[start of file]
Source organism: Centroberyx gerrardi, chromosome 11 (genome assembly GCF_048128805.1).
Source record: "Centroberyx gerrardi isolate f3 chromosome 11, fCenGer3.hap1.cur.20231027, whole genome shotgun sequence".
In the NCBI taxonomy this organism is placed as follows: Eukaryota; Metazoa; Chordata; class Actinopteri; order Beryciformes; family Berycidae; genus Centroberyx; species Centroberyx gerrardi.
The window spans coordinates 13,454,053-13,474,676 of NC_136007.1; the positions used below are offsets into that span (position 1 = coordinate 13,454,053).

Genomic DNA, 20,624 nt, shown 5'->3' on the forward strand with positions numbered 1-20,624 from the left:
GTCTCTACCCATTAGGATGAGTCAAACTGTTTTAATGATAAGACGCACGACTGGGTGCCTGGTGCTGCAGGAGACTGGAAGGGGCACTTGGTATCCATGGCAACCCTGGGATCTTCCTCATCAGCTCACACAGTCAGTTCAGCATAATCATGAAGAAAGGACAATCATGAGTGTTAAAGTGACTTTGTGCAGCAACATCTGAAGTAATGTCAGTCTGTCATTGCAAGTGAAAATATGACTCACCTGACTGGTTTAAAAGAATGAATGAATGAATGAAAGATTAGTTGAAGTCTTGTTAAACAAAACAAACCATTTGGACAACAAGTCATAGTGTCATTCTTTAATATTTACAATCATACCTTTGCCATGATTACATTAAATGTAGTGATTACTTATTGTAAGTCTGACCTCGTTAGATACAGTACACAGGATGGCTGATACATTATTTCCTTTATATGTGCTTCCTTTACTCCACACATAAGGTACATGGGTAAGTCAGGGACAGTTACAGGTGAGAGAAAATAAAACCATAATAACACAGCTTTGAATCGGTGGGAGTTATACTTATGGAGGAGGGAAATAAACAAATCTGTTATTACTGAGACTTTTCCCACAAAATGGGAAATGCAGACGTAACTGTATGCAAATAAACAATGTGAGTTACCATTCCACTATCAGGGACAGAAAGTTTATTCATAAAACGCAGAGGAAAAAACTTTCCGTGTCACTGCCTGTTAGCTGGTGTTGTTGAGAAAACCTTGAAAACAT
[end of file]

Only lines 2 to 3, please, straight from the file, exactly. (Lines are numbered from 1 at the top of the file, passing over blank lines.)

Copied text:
Source record: "Centroberyx gerrardi isolate f3 chromosome 11, fCenGer3.hap1.cur.20231027, whole genome shotgun sequence".
In the NCBI taxonomy this organism is placed as follows: Eukaryota; Metazoa; Chordata; class Actinopteri; order Beryciformes; family Berycidae; genus Centroberyx; species Centroberyx gerrardi.